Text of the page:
JSM Alzheimer's Disease and Related Dementia

Neurophysiological Changes in Oxidative Injury: Involvement of Calcium Homeostasis and ER Stress

Short Communication | Open Access Volume 4 | Issue 1 |

  • 1. Drug Development Diagnostics & Biotechnology Division, Indian Institute of Chemical Biology, India
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Corresponding Authors
Sibani Sarkar, Drug Development Diagnostics & Biotechnology Division, Indian Institute of Chemical Biology, CSIR, 4, Raja SC. Mullick Road, Kolkatta-32, India

Endoplasmic reticulum (ER), a multifunctional organelle, plays an important role in the maintenance of intracellular calcium homeostasis and regulation of cell death. Cellular stress conditions such as glucose deprivation, depletion of ER calcium stores and exposure to free radicals that interfere with ER function lead to the accumulation and aggregation of proteins. ER stress can be developed by disrupting its homeostasis in neurological diseases and by disturbances in calcium or redox status. Thus, increase in the cytosolic calcium is one of the important aspects in brain diseases which may contribute to oxidative stress injury and cell death. ER stress plays a vital role in neuronal cell death.

Azheimer disease (AD) is a common neurodegenerative disease which is a frustrating clinical problem and is one of the leading cause of death worldwide. In neurodegenerative diseases and in aging, free - radical generation is the common cause of tissue injury and cell death. Imbalance between ROS productions and antioxidant levels result in development of oxidative stress which through a series of events deregulates the cellular functions and leads to premature aging. Excessive increase of Ca+2 in mitochondrial matrix, the permeability of mitochondria changed and finally resulted in MPT pore opening followed by release of cytochrome C and other proapoptotic factors into the cytoplasm. The released cytochrome C then activates caspase 3 to initiate cell death. ER Stress leads to the activation of unfolded protein response (UPR) and governs the recovery of homeostasis. Otherwise, UPR fails to restore normal function in chronic ER stress and results in apoptosis of irreversibly damaged cells.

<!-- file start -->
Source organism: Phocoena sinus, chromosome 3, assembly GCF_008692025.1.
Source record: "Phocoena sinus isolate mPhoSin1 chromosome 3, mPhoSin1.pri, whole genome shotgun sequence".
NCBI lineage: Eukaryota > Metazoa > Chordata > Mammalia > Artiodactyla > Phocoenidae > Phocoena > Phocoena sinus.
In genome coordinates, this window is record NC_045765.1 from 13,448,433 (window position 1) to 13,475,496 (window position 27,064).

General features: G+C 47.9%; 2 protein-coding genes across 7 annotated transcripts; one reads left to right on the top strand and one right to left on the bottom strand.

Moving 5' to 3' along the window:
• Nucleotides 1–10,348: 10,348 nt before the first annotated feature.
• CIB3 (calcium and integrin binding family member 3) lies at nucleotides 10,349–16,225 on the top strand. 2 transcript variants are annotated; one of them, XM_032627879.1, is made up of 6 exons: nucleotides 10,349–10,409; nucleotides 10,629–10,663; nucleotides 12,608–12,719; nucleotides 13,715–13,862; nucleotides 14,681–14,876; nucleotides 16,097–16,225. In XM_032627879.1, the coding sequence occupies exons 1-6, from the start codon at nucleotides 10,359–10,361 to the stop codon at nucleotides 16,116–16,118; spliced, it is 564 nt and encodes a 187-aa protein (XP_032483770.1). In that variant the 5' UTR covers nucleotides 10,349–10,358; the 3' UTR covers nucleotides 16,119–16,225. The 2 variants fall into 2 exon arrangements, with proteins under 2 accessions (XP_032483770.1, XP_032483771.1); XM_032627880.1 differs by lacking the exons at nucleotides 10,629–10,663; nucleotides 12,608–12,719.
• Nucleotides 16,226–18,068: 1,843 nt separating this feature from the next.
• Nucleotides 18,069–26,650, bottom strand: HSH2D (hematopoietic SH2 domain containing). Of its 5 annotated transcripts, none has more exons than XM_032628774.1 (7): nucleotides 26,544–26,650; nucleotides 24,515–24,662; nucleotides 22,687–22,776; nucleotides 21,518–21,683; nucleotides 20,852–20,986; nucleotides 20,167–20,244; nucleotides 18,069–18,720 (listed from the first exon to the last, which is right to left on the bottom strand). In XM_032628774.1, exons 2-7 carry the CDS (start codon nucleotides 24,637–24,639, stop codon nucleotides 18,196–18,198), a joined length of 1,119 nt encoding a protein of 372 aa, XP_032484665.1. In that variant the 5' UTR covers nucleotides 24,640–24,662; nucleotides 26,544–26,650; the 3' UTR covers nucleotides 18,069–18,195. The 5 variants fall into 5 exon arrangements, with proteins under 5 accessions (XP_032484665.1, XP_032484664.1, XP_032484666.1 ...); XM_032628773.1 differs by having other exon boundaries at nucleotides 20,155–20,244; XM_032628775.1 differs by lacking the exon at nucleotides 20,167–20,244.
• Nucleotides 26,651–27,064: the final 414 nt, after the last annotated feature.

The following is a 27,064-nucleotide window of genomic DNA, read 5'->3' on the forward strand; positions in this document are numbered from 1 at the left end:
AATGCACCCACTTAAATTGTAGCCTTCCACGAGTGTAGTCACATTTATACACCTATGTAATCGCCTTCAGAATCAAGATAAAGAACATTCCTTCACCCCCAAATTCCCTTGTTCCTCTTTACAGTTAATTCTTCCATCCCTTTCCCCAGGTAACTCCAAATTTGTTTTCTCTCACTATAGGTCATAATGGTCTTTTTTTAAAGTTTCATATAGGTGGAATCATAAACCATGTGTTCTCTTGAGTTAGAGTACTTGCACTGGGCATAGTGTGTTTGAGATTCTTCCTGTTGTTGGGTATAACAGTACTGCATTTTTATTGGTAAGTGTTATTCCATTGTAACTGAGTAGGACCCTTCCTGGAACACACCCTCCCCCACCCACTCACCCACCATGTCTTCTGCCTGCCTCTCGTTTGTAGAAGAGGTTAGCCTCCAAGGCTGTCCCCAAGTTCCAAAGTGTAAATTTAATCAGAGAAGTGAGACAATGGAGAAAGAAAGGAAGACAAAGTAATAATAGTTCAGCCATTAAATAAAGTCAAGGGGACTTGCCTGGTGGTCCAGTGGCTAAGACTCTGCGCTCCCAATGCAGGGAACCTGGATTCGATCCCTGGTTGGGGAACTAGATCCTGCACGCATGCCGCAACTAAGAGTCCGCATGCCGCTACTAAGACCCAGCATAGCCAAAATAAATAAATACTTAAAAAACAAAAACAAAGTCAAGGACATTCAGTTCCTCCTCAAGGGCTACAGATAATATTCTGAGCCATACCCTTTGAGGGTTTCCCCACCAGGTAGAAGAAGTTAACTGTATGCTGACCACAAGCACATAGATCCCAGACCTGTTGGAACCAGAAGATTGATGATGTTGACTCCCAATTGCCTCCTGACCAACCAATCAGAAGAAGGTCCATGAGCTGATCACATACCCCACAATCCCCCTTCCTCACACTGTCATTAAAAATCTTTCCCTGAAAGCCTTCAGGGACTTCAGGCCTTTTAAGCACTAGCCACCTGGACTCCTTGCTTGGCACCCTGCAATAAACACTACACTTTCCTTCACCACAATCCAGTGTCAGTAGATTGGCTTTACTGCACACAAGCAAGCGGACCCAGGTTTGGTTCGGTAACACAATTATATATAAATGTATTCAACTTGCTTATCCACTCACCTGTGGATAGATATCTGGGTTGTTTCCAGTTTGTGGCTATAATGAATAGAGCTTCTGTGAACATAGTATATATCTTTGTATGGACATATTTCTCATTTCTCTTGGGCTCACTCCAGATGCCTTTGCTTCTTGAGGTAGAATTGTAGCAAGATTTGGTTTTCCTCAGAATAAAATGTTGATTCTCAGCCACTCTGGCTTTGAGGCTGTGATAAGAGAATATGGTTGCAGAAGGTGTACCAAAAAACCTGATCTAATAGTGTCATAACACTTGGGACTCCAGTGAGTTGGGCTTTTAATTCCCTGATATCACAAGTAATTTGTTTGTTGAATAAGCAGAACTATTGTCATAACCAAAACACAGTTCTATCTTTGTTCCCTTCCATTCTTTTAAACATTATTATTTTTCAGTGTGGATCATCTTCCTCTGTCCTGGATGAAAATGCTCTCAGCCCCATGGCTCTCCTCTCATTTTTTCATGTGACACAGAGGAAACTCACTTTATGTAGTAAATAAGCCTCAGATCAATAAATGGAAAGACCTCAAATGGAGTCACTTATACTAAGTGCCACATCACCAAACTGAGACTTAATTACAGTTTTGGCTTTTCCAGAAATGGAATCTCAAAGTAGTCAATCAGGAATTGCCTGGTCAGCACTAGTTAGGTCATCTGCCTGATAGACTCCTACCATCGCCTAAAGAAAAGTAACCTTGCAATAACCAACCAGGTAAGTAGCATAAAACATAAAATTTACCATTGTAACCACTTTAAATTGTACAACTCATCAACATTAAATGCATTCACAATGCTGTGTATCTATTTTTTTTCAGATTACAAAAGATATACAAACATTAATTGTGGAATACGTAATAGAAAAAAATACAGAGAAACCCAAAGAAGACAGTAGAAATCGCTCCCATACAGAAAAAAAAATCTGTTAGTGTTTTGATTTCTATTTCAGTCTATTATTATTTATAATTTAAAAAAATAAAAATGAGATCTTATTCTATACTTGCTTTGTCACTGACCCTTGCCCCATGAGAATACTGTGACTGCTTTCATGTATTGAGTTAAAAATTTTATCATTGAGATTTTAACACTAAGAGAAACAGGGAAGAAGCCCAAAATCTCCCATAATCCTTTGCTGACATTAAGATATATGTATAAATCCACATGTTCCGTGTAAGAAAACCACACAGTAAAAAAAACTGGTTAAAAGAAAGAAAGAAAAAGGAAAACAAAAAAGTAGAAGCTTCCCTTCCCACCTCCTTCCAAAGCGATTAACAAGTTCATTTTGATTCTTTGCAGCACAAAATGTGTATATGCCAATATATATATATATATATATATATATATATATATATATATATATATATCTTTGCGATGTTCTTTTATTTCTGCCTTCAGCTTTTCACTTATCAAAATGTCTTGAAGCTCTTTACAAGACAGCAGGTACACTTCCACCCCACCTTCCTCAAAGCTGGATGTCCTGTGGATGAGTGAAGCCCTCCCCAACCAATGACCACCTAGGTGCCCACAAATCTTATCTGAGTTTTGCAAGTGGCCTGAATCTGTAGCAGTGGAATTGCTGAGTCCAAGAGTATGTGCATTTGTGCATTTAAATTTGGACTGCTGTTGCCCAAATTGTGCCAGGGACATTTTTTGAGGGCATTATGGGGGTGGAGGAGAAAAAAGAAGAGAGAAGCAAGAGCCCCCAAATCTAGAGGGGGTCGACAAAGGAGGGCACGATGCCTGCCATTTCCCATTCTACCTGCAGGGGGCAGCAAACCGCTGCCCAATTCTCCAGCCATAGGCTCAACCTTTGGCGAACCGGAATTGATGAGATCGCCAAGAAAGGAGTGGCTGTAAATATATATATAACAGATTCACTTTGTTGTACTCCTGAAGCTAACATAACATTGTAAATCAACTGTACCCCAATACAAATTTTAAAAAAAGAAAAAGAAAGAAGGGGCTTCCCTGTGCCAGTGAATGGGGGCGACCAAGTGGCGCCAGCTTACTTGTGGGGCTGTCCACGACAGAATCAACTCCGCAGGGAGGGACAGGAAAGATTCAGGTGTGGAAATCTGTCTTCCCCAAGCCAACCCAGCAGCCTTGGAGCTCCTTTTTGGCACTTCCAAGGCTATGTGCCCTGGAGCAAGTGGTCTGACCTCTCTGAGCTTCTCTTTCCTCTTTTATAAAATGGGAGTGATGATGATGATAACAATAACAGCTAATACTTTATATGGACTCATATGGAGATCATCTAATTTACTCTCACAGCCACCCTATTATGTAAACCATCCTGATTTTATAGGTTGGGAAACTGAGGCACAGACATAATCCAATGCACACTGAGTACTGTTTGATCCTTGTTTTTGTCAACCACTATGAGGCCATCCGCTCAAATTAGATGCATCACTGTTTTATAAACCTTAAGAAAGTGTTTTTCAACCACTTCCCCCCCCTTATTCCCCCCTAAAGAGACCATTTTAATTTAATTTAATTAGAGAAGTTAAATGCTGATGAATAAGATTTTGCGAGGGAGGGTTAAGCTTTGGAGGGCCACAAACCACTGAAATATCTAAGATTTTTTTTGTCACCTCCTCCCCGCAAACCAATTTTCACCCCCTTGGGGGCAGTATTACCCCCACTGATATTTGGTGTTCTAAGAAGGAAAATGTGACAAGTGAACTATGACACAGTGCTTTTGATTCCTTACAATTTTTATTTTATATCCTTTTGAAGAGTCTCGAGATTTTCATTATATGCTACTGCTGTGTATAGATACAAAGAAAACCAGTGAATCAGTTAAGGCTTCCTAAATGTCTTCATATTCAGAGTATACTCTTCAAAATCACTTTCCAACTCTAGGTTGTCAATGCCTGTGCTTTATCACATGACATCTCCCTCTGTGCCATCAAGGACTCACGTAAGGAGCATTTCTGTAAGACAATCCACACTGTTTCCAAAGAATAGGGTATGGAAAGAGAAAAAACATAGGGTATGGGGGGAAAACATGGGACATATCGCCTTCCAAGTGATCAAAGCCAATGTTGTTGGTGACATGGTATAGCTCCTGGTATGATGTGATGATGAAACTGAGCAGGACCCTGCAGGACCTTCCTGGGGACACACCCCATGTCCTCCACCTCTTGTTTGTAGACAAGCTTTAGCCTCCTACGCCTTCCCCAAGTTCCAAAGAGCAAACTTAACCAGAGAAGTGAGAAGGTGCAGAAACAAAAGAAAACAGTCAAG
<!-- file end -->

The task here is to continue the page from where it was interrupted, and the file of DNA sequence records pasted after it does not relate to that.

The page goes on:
In this communication, the role of unfolded protein response (UPR) in neurodegeneration induced ER stress and its modulation will be described. It also will be illustrated the mechanism of age-associated declines in cellular function and progressive failure of chaperoning system. Thus, the protective role of free and nanoformulated compounds in reducing stress generation during AD especially in aging will also be elucidated.